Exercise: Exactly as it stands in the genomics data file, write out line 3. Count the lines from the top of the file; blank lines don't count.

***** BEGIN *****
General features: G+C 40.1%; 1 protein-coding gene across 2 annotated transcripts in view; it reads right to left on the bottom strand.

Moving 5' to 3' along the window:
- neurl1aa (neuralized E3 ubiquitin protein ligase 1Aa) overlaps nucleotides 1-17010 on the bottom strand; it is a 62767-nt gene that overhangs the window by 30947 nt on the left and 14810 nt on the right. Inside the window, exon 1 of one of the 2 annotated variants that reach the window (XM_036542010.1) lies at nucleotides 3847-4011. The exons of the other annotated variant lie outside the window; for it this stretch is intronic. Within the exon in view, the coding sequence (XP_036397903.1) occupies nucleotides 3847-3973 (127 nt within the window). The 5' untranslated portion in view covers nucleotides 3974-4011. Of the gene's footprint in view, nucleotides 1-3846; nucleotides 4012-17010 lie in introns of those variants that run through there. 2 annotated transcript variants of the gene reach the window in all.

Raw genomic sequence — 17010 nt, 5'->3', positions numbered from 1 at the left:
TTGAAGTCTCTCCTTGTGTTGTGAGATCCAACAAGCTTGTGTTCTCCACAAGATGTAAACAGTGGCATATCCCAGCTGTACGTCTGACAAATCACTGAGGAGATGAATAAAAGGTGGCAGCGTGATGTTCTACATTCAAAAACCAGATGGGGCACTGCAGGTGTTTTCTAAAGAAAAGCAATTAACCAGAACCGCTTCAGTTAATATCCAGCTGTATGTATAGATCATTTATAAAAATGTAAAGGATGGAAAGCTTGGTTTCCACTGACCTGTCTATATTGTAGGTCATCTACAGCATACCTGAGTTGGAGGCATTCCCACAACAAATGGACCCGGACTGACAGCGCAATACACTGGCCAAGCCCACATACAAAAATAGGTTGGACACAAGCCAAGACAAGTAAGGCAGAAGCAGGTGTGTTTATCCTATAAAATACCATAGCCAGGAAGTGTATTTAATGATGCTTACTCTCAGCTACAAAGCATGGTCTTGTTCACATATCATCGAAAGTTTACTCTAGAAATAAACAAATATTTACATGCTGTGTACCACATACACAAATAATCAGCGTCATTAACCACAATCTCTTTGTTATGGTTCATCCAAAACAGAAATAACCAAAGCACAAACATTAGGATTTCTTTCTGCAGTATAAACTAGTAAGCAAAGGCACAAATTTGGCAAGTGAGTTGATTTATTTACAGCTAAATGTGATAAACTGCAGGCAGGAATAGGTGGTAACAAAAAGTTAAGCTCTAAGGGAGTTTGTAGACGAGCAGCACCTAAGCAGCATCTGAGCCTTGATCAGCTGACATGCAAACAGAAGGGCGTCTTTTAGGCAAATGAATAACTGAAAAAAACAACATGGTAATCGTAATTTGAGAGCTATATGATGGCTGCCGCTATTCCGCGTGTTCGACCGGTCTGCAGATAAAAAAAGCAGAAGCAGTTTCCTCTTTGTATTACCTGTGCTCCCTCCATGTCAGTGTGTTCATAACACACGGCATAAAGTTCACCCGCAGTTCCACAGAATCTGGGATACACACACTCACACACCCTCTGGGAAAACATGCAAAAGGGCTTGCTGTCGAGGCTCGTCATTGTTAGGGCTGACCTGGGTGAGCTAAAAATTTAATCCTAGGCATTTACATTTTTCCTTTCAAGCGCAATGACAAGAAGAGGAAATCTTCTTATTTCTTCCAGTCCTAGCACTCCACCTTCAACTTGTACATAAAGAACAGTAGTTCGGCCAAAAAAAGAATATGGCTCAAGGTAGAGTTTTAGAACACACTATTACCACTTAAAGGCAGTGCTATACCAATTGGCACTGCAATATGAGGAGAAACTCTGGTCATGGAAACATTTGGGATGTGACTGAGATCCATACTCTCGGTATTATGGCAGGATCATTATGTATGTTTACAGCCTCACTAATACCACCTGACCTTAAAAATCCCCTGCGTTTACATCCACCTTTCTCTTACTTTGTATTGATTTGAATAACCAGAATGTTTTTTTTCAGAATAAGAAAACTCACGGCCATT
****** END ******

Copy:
- neurl1aa (neuralized E3 ubiquitin protein ligase 1Aa) overlaps nucleotides 1-17010 on the bottom strand; it is a 62767-nt gene that overhangs the window by 30947 nt on the left and 14810 nt on the right. Inside the window, exon 1 of one of the 2 annotated variants that reach the window (XM_036542010.1) lies at nucleotides 3847-4011. The exons of the other annotated variant lie outside the window; for it this stretch is intronic. Within the exon in view, the coding sequence (XP_036397903.1) occupies nucleotides 3847-3973 (127 nt within the window). The 5' untranslated portion in view covers nucleotides 3974-4011. Of the gene's footprint in view, nucleotides 1-3846; nucleotides 4012-17010 lie in introns of those variants that run through there. 2 annotated transcript variants of the gene reach the window in all.